Amazon Description

In my last post (a review of One Hundred Years of Solitude) I talked about a magic realist approach to historical fiction, I then read The Hummingbird's Daughter, which is a fine example of what I was talking about. The book's author is well known for his non-fiction. He researched the story of Teresa Urrea - the Saint of Cabora - for over twenty years, garnering information from source materials, history books, visiting shamen  and all the miracles included the book are from accounts of Teresa's life. There are aspects of the story that are familiar to me from hagiographies throughout church history, for example Teresa having risen from the dead smells of roses. 

In Teresa we have a traditional healer, trained in Mayo medicine and beliefs, which are combined with the Catholic religious beliefs of central America. These are portrayed realistically. We are seeing the world through Teresa's eyes and those of her followers. The book does not attempt to analyse or dismiss their beliefs, which I find refreshing. As a historian I approve of this approach, it seems to me more accurate than historical novels which try to give rationalist accounts. I am extremely excited by this use of magic realism. As Urrea said in an interview: I think the magic of fiction is that in many ways it's more true than non-fiction. By that I mean that fiction can take you into truths of feeling and it lends itself better to the kind of trance that allows a reader to smell and taste the world I'm trying to evoke. 

I have written in several previous reviews of how magic realism is often used to tell the stories of the oppressed and marginalized  This story of a woman who gave voice to the sufferings of the "People", the native peoples of Mexico, and became the focus of their hopes almost had to be a magic realist novel. 

In addition it is a story of a strong woman in a very masculine world, which as I pointed out in my review of Nights at the Circus is again well suited to the magic realist treatment. As some of you reading this blog will be aware, I too write magic realist novels. One of the reasons I delayed reading this book is that I have also written about a woman healer and did not want to be influenced by Urrea's novel. The motif of a woman healer who is perceived as threatening the male establishment and who is revered by her supporters as a saint, (a view she rejects) appears in my book too. This polarizing view of women as either witches or angels, nuns or whores, rather than as just strong women is to be found in all ages and cultures and magic realism has the subtlety to explore this conflicting duality.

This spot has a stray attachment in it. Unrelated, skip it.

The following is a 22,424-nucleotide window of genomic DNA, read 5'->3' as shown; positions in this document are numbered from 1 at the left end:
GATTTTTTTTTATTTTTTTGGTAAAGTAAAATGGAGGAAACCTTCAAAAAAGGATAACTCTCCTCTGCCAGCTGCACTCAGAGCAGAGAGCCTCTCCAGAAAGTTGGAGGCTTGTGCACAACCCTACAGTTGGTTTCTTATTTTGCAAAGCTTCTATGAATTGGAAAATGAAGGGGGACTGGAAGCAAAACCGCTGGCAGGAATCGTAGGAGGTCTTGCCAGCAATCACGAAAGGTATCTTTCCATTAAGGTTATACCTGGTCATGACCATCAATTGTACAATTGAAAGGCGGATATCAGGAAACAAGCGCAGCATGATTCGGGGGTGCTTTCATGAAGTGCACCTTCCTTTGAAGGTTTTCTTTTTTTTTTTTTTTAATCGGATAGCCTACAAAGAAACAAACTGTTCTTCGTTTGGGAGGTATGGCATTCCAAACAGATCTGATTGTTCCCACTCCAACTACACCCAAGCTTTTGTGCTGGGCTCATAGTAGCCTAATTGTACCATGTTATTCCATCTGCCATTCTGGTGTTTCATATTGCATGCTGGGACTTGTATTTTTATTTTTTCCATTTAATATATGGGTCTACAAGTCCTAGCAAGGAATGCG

I realize I have been speaking about the magical in this book and not the realism. The book is beautifully written - I have never visited Mexico but I really felt I could feel, see, smell and taste Teresa's homeland. All the characters seemed very real to me. Teresa is a spirited young woman, who does not consider herself a saint and doesn't always behave like one. Her relationship with Tomas, her father is complex and entertaining. Tomas is frustrated by her and at the same time extremely proud. Tomas himself has the double standards of his time and class, but he does have a sympathy with the People, which is explained by his backstory and which opens him up to acknowledging his illegitimate daughter.